[squid-users] squid "internal?" loop - with no firewall nat going on..?

Klavs Klavsen kl at vsen.dk
Thu Mar 12 14:48:45 UTC 2015

I just found the config, stating that ssl-bump is only supported in 
intercept mode.. that invalides accel :)

I setup a client on same LAN as squid, and told it to use squid box as 
default gw. for traffic to public addresses..

intercept on port 80 works fine.

on https however I get an SSL connect error.

This is my config related to that:
sslcrtd_program                /usr/lib64/squid/ssl_crtd -s 
/etc/ssl/certs/cache/ -M 4MB
sslcrtd_children               8 startup=1 idle=1
https_port                     3130 intercept ssl-bump 
generate-host-certificates=on dynamic_cert_mem_cache_size=4MB 
key=/etc/squid/ca.private cert=/etc/squid/ca.cert
sslproxy_flags                 DONT_VERIFY_PEER
always_direct                  allow all
http_port                      3129 intercept
shutdown_lifetime              3
sslproxy_cert_error            allow all
ssl_bump                       server-first all

I'm running squid-3.4.9. (I can easily upgrade to newer if that will 
help any :) - on centos 7.0.

What debug options should/could I set to hopefully enlighten me? squid 
logs nothing in cache.log or access.log except:
1426171540.277      0 TAG_NONE/400 4047 NONE 
error:invalid-request - HIER_NONE/- text/html

Amos Jeffries wrote on 03/12/2015 02:27 PM:
> On 13/03/2015 1:52 a.m., Klavs Klavsen wrote:
>> I'd rather not have to route everything (incl. normal ingoing web
>> traffic) through the squid box.. and the firewalls are proprietary stuff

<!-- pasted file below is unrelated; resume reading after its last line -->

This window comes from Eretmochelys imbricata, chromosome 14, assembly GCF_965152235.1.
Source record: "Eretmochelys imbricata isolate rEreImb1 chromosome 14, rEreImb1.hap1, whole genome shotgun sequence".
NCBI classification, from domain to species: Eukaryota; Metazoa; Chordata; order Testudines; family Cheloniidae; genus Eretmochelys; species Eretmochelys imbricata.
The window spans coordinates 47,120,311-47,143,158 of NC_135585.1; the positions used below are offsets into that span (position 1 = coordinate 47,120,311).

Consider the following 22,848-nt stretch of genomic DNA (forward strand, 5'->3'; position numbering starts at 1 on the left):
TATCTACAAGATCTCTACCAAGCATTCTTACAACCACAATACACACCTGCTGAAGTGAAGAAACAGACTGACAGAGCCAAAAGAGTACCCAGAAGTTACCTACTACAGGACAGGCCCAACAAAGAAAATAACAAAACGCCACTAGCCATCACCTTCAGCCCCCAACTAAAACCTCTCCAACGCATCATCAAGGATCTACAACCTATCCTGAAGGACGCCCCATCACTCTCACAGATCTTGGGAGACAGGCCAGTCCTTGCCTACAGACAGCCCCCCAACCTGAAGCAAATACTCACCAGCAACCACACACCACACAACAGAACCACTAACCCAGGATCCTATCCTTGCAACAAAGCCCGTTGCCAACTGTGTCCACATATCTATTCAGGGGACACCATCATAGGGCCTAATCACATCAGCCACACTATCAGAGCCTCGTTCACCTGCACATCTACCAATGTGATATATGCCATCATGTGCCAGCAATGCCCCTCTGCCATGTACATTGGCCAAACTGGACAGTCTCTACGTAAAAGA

>> - so can't install squid there :)
> You don't, port 80 TCP is all that *needs* it, and only for the traffic
> from clients you want to go through Squid.
> If you are passing outgoing web traffic through Squid the responses
> (incoming) have to come back through it.
> If you have external stuff making requests to internal servers, that can
> be left alone in the same way Squid' outgoing traffic is.
> Are we talking more or less than 100Mbps of port 80 traffic here?
>> It works fine in accel mode.. and I can limit what urls each client ip
>> is able to access, and disable caching..
>> Shouldn't accel mode, for this use case (curl access from websites - all
>> using http/1.1 with host header) be good enough - or are there security
>> issues I am not aware of?
> You guessed it. CVE-2009-0801 - the Host header is not trustworthy.
> accel/reverse-proxy mode has no protection at all since the upstream
> servers are expected to be explicitly configured or the allowed domains
> restricted to those hosted by the CDN the proxy is part of.
> ... and the Host header is not always present, though that case has
> declined a lot in the past few years.
>> I realize I move the DNS lookup to the squid box - but that's actually
>> what I want in this case.
> Actually you will need two DN lookups to be happening if you use accel.
> Only the intercept mode with NAT lookups has ability to avoid the second
> one by using ORIGINAL_DST.
> accel mode normaly avoids the second DNS lookup by having the upstream
> servers explicitly configured. You dont want to do that manually for
> every Internet server in existence so forcing a DNS lookup with
> "always_direct allow all" is required.
> Routings your friend, really :-)
> Amos
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Klavs Klavsen, GSEC - kl at vsen.dk - http://www.vsen.dk - Tlf. 61281200

"Those who do not understand Unix are condemned to reinvent it, poorly."
   --Henry Spencer

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